Sacred Heart Church


by A. K. Hoagland

Architect: Louis Piket
Location: 1383 Rockland St., Calumet
Built: 1897-98
Destroyed by fire 1983

Sacred Heart Church, ca. 1900. Foster Collection, KNHP Archives.

Established in 1868, Sacred Heart Church was the first Catholic church in the Calumet area. Hecla Mining Company leased the land on which the parish built a frame church, measuring 40′ x 90′, at a cost of $4,000. Beginning in 1890, the Franciscan Fathers of the Province of St. John the Baptist, based in Cincinnati, Ohio, provided the priests (and, most likely, the connection to the Cincinnati architect). With the growth of the parish, a new building was needed. Construction began on the $32,600 church in 1897. The furnishings, frescoing, windows, and heating plant cost another $25,000. The church was dedicated 16 October 1898.1

Although the church appears plain on the outside, it was constructed of “famous Portage Entry sandstone of extra fine grade.”2 The church measured 51′ x 145′ and had a 125′-high steeple at the front corner. Three Gothic-arched entrances adorned the façade, and buttresses separated the windows on the sides. Inside, the nave was very ornate, with elaborate scissor trusses, frescoes, and 800 incandescent lights. The nave, which had a balcony for the chorus above the main entrance, seated about 1,300 parishioners. Behind the main church was a chapel, which measured 80′ x 57′. Connected to that, forming an ell, was the rectory.3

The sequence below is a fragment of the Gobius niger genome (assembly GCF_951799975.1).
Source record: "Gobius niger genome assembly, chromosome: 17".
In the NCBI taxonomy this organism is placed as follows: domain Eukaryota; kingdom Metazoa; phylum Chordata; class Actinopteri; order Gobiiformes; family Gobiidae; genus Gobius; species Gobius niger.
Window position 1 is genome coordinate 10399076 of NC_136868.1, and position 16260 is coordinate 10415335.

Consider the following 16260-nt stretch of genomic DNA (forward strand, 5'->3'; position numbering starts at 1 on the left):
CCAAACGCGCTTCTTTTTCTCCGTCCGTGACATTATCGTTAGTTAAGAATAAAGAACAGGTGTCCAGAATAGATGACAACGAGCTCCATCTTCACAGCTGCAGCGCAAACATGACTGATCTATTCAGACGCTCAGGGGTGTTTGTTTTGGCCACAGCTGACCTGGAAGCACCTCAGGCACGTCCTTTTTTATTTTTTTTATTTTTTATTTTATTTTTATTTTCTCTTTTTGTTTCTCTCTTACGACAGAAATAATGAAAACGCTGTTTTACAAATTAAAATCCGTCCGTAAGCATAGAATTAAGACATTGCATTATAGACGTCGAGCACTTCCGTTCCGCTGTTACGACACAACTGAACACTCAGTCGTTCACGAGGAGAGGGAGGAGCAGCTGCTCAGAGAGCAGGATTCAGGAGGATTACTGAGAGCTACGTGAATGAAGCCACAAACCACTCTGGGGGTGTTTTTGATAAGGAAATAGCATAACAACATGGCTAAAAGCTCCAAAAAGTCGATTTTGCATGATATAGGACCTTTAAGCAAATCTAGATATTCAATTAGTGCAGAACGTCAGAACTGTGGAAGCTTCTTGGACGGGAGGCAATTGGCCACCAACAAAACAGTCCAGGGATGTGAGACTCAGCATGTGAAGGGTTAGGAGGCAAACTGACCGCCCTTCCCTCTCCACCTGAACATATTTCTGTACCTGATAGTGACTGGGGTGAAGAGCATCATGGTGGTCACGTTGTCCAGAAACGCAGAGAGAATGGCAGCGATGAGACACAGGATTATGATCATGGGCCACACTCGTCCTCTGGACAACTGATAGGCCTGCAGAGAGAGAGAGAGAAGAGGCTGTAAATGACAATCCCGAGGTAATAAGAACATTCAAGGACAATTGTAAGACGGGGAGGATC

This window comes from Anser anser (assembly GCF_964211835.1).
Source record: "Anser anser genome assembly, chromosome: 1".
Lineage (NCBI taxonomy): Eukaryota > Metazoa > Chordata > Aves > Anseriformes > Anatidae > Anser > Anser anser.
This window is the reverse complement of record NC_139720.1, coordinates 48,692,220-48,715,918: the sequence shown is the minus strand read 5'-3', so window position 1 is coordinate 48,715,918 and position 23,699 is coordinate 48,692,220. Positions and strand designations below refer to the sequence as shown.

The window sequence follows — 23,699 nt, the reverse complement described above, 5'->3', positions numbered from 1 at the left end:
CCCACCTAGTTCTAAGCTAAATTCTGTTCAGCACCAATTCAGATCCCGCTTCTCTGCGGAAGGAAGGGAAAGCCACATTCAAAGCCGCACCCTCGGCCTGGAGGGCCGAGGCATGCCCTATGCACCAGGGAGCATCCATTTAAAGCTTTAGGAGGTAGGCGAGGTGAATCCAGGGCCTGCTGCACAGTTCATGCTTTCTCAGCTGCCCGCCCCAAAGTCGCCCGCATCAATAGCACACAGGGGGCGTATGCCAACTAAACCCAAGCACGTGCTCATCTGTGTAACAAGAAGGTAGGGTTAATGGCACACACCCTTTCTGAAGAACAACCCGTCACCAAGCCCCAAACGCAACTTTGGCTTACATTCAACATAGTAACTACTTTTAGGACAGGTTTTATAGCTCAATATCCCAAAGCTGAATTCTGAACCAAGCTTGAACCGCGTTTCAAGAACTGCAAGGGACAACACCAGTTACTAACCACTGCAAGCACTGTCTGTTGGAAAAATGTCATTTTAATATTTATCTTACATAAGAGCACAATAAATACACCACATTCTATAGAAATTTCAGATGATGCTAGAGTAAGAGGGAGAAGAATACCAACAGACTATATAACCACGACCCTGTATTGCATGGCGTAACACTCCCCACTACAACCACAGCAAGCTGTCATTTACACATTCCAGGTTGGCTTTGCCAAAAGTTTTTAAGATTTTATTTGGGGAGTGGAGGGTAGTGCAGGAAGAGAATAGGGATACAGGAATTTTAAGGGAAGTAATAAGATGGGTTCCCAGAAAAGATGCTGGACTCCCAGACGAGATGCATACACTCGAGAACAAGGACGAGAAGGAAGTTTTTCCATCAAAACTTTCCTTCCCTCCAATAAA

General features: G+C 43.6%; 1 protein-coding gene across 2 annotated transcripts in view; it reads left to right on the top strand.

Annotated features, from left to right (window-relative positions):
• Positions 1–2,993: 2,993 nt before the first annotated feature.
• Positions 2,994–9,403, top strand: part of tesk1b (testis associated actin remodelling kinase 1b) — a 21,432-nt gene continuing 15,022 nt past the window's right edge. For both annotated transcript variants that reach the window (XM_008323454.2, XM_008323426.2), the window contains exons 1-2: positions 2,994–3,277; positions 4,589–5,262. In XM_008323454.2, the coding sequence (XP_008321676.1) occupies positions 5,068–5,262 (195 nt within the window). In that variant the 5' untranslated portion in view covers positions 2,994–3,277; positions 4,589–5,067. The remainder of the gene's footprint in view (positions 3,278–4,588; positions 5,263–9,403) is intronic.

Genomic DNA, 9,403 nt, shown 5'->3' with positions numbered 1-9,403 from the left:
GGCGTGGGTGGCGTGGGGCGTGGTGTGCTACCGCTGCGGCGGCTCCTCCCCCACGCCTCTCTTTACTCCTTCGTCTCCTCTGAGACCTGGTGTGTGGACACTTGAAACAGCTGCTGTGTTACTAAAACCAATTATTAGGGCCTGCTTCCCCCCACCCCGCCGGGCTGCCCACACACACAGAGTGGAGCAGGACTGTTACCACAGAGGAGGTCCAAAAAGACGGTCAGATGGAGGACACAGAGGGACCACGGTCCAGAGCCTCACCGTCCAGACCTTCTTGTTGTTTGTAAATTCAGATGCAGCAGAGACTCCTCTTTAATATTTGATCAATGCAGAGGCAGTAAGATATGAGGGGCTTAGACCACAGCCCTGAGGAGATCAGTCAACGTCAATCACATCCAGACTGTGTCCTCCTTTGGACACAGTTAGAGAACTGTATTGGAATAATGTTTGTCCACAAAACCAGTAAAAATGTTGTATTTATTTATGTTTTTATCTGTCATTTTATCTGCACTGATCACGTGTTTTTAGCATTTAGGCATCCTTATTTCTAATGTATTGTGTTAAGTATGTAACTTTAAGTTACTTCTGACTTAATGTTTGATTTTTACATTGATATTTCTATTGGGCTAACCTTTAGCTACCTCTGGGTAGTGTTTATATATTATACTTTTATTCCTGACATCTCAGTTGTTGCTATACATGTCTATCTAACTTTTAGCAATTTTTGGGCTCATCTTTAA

The historic church interior suffered from a modernization completed in time for the church’s centennial celebrations in 1968. The church was destroyed by fire in 1983. A new church was completed in 1986.

Sacred Heart Church interior, ca. 1900. Marta Collection, KNHP Archives.

Buildings by Louis Piket in the Copper Country


  1. Rezek, History of the Diocese, 2: 276-280.
  2. “An Imposing Structure,” Copper Country Evening News, 26 February 1897.
  3. “An Imposing Structure.” Drawing of interior with insets of plan and perspective, crediting design to Louis Piket and dated 1897, in Slivac and Gasparovich Family Papers, Keweenaw National Historical Park Archives.